Confused and have questions? We’ve got answers. With Chegg Study, you can get step-by-step solutions to your questions from an expert in the field. If you rather get 1:1 study help, try 30 minutes of free online tutoring with Chegg Tutors.

Niche

From Biology-Online Dictionary | Biology-Online Dictionary
(Redirected from Ecological niche)
Jump to: navigation, search

Definition

noun, plural: niches

(ecology) The specific area where an organism inhabits

(ecology) The role or function of an organism or species in an ecosystem

(ecology) The interrelationship of a species with all the biotic and abiotic factors affecting it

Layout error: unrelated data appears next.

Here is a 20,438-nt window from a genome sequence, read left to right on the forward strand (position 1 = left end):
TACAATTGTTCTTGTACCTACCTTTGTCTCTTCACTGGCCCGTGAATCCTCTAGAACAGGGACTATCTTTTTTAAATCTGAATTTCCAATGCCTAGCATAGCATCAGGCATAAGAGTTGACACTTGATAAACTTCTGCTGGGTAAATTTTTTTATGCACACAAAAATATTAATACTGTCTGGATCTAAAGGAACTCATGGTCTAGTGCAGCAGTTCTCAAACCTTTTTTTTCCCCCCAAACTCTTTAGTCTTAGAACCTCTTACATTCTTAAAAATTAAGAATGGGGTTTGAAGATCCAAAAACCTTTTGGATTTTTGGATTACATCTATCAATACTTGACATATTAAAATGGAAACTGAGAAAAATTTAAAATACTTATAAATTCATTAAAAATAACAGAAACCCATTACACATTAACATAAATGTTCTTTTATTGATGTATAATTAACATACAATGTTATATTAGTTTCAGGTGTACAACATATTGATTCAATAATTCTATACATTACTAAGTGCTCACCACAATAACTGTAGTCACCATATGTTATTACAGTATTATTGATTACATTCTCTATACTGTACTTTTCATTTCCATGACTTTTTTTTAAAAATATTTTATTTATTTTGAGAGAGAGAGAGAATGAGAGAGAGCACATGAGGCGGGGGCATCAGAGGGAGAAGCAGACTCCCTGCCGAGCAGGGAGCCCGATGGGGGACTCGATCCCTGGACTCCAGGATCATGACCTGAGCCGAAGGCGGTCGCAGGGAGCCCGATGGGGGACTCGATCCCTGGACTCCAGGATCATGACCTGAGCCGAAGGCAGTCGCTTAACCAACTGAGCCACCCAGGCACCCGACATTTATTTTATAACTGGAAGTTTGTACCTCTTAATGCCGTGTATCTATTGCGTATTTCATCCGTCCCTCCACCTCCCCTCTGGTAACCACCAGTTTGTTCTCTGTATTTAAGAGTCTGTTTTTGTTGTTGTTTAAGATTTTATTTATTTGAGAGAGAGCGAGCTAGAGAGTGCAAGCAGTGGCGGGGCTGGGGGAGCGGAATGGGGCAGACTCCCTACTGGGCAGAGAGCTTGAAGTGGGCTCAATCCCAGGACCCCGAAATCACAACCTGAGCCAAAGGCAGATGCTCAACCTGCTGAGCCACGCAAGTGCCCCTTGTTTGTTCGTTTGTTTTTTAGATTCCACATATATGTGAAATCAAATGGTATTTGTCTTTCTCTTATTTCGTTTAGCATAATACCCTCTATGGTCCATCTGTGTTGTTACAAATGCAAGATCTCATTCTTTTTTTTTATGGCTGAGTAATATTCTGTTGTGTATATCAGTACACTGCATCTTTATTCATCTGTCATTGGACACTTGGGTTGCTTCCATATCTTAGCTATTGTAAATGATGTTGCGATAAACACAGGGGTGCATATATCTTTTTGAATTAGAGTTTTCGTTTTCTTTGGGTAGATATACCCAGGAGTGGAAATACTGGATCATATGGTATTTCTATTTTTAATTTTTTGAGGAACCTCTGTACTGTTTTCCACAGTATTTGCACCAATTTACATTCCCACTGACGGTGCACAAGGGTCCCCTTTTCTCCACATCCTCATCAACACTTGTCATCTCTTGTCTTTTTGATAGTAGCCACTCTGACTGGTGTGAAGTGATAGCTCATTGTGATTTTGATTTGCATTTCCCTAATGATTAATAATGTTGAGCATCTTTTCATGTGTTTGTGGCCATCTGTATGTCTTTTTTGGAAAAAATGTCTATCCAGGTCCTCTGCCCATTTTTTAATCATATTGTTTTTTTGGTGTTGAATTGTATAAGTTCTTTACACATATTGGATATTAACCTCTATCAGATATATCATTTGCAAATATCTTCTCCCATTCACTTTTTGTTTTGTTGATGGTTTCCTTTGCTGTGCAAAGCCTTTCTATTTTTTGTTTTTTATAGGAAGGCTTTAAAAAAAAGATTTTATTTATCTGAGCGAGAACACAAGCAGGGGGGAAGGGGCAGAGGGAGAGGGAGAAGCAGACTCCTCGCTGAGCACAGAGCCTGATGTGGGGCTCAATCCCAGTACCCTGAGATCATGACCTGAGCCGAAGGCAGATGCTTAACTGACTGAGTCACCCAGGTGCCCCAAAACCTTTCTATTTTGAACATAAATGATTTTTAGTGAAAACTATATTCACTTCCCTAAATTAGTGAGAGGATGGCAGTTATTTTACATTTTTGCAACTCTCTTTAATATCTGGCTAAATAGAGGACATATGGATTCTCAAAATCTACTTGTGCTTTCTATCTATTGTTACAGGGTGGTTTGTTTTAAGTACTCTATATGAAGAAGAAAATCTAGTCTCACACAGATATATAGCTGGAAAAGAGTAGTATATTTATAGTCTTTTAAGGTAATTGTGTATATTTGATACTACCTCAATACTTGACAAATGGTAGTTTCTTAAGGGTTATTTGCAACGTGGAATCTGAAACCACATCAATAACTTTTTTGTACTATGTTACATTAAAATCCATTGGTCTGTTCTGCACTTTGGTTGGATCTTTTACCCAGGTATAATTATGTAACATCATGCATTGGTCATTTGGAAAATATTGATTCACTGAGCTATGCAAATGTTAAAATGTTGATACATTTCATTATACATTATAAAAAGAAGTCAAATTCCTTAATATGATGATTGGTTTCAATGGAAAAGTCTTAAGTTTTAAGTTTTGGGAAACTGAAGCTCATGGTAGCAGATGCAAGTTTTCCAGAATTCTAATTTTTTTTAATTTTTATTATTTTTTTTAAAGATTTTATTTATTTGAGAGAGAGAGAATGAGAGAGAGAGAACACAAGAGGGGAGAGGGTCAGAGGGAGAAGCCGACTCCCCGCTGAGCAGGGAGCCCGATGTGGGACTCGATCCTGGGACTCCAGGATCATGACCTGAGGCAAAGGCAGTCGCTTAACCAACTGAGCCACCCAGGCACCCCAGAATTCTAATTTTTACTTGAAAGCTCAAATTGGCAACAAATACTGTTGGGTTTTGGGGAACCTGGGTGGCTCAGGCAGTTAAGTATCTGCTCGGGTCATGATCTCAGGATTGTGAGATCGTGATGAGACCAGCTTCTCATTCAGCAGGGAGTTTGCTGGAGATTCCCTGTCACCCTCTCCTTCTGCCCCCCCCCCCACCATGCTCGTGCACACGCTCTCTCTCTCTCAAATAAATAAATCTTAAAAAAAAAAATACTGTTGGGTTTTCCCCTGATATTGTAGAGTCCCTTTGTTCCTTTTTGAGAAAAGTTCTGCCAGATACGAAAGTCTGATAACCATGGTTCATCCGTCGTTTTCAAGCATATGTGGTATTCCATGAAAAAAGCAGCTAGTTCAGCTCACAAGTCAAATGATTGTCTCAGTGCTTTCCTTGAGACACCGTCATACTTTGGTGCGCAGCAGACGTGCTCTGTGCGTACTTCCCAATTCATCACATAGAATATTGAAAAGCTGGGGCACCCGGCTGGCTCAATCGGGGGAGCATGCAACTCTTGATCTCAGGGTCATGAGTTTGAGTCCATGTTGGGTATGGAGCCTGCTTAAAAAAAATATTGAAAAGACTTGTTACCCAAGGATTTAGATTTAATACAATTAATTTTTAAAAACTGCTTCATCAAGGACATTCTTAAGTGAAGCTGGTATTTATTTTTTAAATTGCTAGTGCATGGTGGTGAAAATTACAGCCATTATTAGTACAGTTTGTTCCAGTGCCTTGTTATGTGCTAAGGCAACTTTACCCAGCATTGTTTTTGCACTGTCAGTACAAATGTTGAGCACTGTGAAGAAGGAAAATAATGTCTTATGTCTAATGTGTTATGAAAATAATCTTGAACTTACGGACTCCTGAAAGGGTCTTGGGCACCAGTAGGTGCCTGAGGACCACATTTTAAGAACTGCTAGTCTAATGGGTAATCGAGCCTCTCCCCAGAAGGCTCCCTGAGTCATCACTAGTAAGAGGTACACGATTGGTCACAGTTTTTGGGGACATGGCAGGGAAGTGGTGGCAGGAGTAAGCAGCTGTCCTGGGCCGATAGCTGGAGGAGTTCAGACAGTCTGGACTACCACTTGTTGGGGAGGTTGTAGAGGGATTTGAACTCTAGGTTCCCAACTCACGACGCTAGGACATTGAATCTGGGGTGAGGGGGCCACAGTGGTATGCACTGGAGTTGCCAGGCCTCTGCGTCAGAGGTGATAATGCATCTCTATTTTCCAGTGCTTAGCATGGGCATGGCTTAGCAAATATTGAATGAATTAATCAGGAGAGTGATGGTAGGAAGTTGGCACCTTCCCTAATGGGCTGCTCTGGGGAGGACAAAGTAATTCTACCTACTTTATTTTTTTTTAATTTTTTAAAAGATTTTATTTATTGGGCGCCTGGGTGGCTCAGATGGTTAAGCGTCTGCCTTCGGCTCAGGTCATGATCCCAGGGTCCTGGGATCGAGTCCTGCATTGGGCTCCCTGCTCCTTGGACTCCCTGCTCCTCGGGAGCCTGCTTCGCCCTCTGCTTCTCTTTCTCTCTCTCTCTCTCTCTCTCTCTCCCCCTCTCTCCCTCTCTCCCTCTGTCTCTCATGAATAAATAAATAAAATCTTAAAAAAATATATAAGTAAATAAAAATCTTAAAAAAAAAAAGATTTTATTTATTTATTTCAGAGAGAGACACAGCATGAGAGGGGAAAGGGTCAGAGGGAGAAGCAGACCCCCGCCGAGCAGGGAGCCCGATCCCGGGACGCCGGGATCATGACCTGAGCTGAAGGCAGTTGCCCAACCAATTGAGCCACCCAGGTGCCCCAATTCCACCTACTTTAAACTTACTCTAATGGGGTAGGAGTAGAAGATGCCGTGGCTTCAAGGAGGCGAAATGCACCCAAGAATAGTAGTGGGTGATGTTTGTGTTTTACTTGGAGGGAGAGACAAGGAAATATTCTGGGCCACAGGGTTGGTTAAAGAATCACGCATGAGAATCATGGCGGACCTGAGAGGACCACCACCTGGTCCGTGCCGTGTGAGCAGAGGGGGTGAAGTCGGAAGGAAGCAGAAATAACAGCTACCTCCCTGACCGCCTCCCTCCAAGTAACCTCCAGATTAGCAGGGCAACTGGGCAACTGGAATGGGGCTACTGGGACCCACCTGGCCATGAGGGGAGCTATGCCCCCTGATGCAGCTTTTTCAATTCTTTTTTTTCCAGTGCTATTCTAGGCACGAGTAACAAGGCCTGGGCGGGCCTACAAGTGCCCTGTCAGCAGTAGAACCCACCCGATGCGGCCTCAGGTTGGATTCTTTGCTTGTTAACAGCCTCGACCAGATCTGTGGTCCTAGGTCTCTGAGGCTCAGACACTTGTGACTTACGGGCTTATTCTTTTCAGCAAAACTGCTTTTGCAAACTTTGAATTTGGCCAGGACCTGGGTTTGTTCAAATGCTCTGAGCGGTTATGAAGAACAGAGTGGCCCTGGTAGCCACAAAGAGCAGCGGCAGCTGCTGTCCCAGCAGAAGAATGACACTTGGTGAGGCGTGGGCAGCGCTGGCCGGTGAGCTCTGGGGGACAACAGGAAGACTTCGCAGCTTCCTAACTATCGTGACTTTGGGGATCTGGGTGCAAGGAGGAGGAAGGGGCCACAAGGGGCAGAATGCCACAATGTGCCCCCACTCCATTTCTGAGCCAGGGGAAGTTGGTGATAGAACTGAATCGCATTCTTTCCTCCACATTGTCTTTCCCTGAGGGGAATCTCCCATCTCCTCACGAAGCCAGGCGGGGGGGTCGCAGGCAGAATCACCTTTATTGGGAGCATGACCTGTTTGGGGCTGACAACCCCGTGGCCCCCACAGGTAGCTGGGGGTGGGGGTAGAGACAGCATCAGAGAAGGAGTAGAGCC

(general) A cavity, hollow, or recess, especially in a wall


Supplement

In ecology, a niche may pertain to a variety of meanings. It is probably due to the definition of niche that has changed overtime. Joseph Grinnell in 1917 coined the term niche, which he used as largely equivalent to a species habitat. In 1927, Charles Sutherland Elton regarded niche to be equivalent to the position of a species in a trophic web. In 1958, George Evelyn Hutchinson used the term niche to describe the multi-dimensional space of resources available to and used by a species. Despite the varying definitions of niche, it is generally considered to pertain to how an organism or a population responds to as well as alters competition and the distribution of resources. It particularly describes the relational position of an organism or a population in a particular ecosystem.


Word origin: From Old (and modern) French niche, from nichier ‘make a nest’ (modern nicher), from Latin nidus ‘nest’

See also:

Related term(s):